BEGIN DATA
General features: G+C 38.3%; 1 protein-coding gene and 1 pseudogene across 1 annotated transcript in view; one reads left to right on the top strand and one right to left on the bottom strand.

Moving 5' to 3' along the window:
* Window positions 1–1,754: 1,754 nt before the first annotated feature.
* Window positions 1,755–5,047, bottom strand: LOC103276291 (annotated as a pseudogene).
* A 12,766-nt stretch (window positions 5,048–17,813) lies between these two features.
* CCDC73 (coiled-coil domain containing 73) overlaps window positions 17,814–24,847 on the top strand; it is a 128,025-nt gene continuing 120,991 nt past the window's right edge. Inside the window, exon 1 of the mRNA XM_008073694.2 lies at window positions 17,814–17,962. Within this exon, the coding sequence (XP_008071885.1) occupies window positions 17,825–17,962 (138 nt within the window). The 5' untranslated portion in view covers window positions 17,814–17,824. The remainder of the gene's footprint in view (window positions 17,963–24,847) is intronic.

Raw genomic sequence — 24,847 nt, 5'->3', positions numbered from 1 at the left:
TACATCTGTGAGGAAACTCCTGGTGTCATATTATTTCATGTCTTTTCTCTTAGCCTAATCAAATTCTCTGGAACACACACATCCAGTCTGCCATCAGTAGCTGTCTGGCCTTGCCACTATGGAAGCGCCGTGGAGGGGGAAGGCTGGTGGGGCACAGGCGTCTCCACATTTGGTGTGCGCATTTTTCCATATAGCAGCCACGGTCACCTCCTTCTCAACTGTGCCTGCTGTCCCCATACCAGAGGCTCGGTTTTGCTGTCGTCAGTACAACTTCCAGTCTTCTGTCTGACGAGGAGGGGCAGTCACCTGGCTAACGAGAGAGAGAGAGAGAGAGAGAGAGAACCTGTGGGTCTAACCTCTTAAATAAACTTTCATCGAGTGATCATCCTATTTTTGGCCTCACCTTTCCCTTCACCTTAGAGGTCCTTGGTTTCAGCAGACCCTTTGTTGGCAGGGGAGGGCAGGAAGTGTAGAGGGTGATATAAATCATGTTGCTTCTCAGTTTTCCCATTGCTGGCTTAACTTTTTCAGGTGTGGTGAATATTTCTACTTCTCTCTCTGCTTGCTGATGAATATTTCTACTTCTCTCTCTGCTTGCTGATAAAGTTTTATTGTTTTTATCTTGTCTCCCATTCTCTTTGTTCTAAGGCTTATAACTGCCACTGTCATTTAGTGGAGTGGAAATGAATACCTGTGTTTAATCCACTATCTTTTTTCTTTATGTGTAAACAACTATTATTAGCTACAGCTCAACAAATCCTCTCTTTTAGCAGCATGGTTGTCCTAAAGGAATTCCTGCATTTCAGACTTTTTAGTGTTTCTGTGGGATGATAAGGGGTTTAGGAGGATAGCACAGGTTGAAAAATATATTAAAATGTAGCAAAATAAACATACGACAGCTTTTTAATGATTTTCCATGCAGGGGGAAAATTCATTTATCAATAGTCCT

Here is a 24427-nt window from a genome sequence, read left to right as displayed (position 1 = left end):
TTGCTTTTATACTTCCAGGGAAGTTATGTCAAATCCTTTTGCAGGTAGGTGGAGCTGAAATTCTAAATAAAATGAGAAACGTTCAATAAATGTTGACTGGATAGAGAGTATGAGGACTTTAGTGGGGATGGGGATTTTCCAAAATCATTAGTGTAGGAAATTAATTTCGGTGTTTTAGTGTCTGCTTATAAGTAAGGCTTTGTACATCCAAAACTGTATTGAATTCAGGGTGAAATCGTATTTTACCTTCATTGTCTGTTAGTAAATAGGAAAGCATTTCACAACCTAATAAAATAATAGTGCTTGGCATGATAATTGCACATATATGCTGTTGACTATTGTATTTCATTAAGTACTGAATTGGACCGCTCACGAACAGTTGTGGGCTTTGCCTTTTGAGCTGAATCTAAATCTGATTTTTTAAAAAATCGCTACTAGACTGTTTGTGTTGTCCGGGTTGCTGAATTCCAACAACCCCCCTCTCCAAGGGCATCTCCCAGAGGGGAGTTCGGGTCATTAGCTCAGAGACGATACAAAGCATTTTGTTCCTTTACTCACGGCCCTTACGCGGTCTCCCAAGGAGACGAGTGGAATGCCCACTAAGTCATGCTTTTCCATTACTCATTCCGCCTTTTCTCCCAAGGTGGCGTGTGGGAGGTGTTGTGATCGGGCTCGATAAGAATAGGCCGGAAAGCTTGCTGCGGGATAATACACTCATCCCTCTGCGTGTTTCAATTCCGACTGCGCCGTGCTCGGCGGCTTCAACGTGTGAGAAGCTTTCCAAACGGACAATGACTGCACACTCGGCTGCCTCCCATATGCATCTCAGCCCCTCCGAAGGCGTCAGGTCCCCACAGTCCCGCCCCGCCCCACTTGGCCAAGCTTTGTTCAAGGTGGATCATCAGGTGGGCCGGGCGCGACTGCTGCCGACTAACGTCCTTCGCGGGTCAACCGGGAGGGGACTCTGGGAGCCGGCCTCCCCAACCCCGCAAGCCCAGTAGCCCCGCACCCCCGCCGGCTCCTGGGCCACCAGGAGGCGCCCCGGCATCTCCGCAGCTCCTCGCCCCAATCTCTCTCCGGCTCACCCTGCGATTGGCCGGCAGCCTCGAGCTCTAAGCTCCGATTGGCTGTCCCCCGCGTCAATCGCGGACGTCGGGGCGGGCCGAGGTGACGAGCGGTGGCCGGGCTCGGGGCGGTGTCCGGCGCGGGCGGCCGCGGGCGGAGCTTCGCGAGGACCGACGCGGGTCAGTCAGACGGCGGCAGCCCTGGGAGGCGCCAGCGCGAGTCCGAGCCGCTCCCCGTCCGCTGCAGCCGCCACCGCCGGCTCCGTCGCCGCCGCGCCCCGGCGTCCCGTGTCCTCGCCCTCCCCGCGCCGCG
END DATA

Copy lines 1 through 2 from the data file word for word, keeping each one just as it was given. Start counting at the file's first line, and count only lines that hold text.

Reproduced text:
General features: G+C 38.3%; 1 protein-coding gene and 1 pseudogene across 1 annotated transcript in view; one reads left to right on the top strand and one right to left on the bottom strand.

Moving 5' to 3' along the window: